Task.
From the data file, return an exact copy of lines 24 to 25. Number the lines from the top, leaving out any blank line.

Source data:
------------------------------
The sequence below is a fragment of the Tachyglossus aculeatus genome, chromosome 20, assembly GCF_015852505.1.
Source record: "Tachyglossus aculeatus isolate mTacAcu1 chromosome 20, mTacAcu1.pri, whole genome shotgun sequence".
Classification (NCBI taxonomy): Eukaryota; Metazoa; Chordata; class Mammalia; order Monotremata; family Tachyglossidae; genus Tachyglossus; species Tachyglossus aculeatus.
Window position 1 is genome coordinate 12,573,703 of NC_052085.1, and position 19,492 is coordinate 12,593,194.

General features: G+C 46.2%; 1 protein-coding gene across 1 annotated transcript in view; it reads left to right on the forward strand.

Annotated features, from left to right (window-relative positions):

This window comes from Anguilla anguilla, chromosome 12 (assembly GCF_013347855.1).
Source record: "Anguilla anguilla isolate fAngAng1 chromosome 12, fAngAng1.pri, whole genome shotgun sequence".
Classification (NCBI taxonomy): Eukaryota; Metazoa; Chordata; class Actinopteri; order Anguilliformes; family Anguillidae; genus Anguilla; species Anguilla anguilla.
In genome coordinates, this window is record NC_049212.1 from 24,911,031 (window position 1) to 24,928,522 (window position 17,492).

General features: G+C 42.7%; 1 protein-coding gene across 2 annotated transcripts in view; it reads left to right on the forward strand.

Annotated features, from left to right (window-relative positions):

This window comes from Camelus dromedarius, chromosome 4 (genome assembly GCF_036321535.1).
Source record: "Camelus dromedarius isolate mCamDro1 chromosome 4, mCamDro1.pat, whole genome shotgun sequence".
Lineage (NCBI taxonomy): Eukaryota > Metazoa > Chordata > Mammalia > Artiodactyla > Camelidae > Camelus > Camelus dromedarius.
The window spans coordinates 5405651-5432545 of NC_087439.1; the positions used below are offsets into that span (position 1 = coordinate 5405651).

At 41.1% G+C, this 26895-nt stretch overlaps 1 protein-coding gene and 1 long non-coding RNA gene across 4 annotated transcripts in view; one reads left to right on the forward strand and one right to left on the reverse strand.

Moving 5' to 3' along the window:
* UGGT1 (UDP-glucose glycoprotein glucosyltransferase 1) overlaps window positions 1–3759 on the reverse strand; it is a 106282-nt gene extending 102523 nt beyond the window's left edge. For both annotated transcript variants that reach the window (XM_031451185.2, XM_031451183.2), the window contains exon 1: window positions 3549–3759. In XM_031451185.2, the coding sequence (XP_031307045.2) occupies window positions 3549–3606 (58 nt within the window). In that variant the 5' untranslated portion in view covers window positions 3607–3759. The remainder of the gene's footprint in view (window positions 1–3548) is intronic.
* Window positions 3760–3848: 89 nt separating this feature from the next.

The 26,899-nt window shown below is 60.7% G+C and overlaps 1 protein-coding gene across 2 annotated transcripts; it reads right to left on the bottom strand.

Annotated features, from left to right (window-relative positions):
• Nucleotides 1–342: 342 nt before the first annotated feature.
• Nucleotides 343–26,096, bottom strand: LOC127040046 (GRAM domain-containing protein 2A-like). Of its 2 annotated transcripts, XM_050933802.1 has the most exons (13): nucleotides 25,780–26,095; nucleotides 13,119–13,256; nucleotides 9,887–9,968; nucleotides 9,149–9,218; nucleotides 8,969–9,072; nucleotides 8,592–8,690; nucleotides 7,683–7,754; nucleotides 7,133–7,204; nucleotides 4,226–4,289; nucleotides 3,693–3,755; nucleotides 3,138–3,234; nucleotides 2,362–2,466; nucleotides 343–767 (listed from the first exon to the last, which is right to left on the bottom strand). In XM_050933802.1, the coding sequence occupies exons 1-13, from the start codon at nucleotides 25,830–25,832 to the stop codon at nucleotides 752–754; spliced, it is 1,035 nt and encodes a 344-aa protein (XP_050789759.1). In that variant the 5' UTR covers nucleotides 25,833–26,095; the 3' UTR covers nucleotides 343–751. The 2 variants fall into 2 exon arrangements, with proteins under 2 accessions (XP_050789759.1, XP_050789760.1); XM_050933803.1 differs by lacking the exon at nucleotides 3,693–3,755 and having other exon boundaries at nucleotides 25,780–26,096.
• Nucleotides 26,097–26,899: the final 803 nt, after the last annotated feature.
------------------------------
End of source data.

• Nucleotides 343–26,096, bottom strand: LOC127040046 (GRAM domain-containing protein 2A-like). Of its 2 annotated transcripts, XM_050933802.1 has the most exons (13): nucleotides 25,780–26,095; nucleotides 13,119–13,256; nucleotides 9,887–9,968; nucleotides 9,149–9,218; nucleotides 8,969–9,072; nucleotides 8,592–8,690; nucleotides 7,683–7,754; nucleotides 7,133–7,204; nucleotides 4,226–4,289; nucleotides 3,693–3,755; nucleotides 3,138–3,234; nucleotides 2,362–2,466; nucleotides 343–767 (listed from the first exon to the last, which is right to left on the bottom strand). In XM_050933802.1, the coding sequence occupies exons 1-13, from the start codon at nucleotides 25,830–25,832 to the stop codon at nucleotides 752–754; spliced, it is 1,035 nt and encodes a 344-aa protein (XP_050789759.1). In that variant the 5' UTR covers nucleotides 25,833–26,095; the 3' UTR covers nucleotides 343–751. The 2 variants fall into 2 exon arrangements, with proteins under 2 accessions (XP_050789759.1, XP_050789760.1); XM_050933803.1 differs by lacking the exon at nucleotides 3,693–3,755 and having other exon boundaries at nucleotides 25,780–26,096.
• Nucleotides 26,097–26,899: the final 803 nt, after the last annotated feature.